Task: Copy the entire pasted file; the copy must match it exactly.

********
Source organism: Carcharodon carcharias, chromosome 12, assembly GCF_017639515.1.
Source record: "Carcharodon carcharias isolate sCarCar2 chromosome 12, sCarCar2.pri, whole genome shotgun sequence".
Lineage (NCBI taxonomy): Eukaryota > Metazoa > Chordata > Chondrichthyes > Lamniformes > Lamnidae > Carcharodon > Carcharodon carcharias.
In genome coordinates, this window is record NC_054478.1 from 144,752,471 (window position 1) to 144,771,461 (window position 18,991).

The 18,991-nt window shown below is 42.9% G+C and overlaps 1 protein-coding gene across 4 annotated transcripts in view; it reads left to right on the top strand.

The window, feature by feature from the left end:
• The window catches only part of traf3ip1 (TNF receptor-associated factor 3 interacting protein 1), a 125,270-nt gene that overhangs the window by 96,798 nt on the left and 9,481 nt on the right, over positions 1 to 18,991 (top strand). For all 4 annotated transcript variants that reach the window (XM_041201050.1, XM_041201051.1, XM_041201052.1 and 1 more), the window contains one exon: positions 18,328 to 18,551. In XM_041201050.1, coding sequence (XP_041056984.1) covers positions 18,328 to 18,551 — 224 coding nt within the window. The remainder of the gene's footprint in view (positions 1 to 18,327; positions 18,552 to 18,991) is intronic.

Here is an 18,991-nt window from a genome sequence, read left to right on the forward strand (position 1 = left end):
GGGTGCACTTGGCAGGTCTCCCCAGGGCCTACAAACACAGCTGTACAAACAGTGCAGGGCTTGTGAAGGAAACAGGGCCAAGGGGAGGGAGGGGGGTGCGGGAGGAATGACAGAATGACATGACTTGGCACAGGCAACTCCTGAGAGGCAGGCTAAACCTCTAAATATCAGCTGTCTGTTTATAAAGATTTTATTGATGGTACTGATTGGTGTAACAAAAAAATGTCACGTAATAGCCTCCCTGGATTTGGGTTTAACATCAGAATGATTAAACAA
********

Source organism: Carcharodon carcharias, chromosome 12, assembly GCF_017639515.1.
Source record: "Carcharodon carcharias isolate sCarCar2 chromosome 12, sCarCar2.pri, whole genome shotgun sequence".
Lineage (NCBI taxonomy): Eukaryota > Metazoa > Chordata > Chondrichthyes > Lamniformes > Lamnidae > Carcharodon > Carcharodon carcharias.
In genome coordinates, this window is record NC_054478.1 from 144,752,471 (window position 1) to 144,771,461 (window position 18,991).

The 18,991-nt window shown below is 42.9% G+C and overlaps 1 protein-coding gene across 4 annotated transcripts in view; it reads left to right on the top strand.

The window, feature by feature from the left end:
• The window catches only part of traf3ip1 (TNF receptor-associated factor 3 interacting protein 1), a 125,270-nt gene that overhangs the window by 96,798 nt on the left and 9,481 nt on the right, over positions 1 to 18,991 (top strand). For all 4 annotated transcript variants that reach the window (XM_041201050.1, XM_041201051.1, XM_041201052.1 and 1 more), the window contains one exon: positions 18,328 to 18,551. In XM_041201050.1, coding sequence (XP_041056984.1) covers positions 18,328 to 18,551 — 224 coding nt within the window. The remainder of the gene's footprint in view (positions 1 to 18,327; positions 18,552 to 18,991) is intronic.

Here is an 18,991-nt window from a genome sequence, read left to right on the forward strand (position 1 = left end):
GGGTGCACTTGGCAGGTCTCCCCAGGGCCTACAAACACAGCTGTACAAACAGTGCAGGGCTTGTGAAGGAAACAGGGCCAAGGGGAGGGAGGGGGGTGCGGGAGGAATGACAGAATGACATGACTTGGCACAGGCAACTCCTGAGAGGCAGGCTAAACCTCTAAATATCAGCTGTCTGTTTATAAAGATTTTATTGATGGTACTGATTGGTGTAACAAAAAAATGTCACGTAATAGCCTCCCTGGATTTGGGTTTAACATCAGAATGATTAAACAA